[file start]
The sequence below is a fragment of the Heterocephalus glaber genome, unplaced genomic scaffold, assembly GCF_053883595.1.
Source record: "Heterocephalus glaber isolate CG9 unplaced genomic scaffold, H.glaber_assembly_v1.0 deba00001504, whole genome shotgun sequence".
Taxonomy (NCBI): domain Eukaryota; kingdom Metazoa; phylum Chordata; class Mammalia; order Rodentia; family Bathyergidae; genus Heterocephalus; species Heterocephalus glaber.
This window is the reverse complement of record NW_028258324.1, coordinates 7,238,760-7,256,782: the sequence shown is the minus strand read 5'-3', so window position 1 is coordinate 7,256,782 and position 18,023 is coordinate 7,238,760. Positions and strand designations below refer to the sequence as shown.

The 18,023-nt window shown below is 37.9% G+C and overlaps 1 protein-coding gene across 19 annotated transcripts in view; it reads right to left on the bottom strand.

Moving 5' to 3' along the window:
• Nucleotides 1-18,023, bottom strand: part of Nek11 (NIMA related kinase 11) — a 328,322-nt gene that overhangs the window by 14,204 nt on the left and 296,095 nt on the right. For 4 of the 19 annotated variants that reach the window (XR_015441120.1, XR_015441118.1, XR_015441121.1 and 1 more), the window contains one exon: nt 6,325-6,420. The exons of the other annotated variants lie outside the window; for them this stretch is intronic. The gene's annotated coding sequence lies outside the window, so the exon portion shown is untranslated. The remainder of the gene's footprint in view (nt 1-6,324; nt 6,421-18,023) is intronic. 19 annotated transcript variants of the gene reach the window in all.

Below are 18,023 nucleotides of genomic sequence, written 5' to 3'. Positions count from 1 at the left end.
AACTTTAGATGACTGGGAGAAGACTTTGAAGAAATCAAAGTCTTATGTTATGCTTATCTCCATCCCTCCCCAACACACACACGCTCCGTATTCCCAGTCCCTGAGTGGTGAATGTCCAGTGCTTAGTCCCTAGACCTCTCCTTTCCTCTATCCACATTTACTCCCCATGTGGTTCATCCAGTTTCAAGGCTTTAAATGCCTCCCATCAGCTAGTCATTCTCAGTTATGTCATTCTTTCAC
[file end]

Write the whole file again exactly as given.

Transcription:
The sequence below is a fragment of the Heterocephalus glaber genome, unplaced genomic scaffold, assembly GCF_053883595.1.
Source record: "Heterocephalus glaber isolate CG9 unplaced genomic scaffold, H.glaber_assembly_v1.0 deba00001504, whole genome shotgun sequence".
Taxonomy (NCBI): domain Eukaryota; kingdom Metazoa; phylum Chordata; class Mammalia; order Rodentia; family Bathyergidae; genus Heterocephalus; species Heterocephalus glaber.
This window is the reverse complement of record NW_028258324.1, coordinates 7,238,760-7,256,782: the sequence shown is the minus strand read 5'-3', so window position 1 is coordinate 7,256,782 and position 18,023 is coordinate 7,238,760. Positions and strand designations below refer to the sequence as shown.

The 18,023-nt window shown below is 37.9% G+C and overlaps 1 protein-coding gene across 19 annotated transcripts in view; it reads right to left on the bottom strand.

Moving 5' to 3' along the window:
• Nucleotides 1-18,023, bottom strand: part of Nek11 (NIMA related kinase 11) — a 328,322-nt gene that overhangs the window by 14,204 nt on the left and 296,095 nt on the right. For 4 of the 19 annotated variants that reach the window (XR_015441120.1, XR_015441118.1, XR_015441121.1 and 1 more), the window contains one exon: nt 6,325-6,420. The exons of the other annotated variants lie outside the window; for them this stretch is intronic. The gene's annotated coding sequence lies outside the window, so the exon portion shown is untranslated. The remainder of the gene's footprint in view (nt 1-6,324; nt 6,421-18,023) is intronic. 19 annotated transcript variants of the gene reach the window in all.

Below are 18,023 nucleotides of genomic sequence, written 5' to 3'. Positions count from 1 at the left end.
AACTTTAGATGACTGGGAGAAGACTTTGAAGAAATCAAAGTCTTATGTTATGCTTATCTCCATCCCTCCCCAACACACACACGCTCCGTATTCCCAGTCCCTGAGTGGTGAATGTCCAGTGCTTAGTCCCTAGACCTCTCCTTTCCTCTATCCACATTTACTCCCCATGTGGTTCATCCAGTTTCAAGGCTTTAAATGCCTCCCATCAGCTAGTCATTCTCAGTTATGTCATTCTTTCAC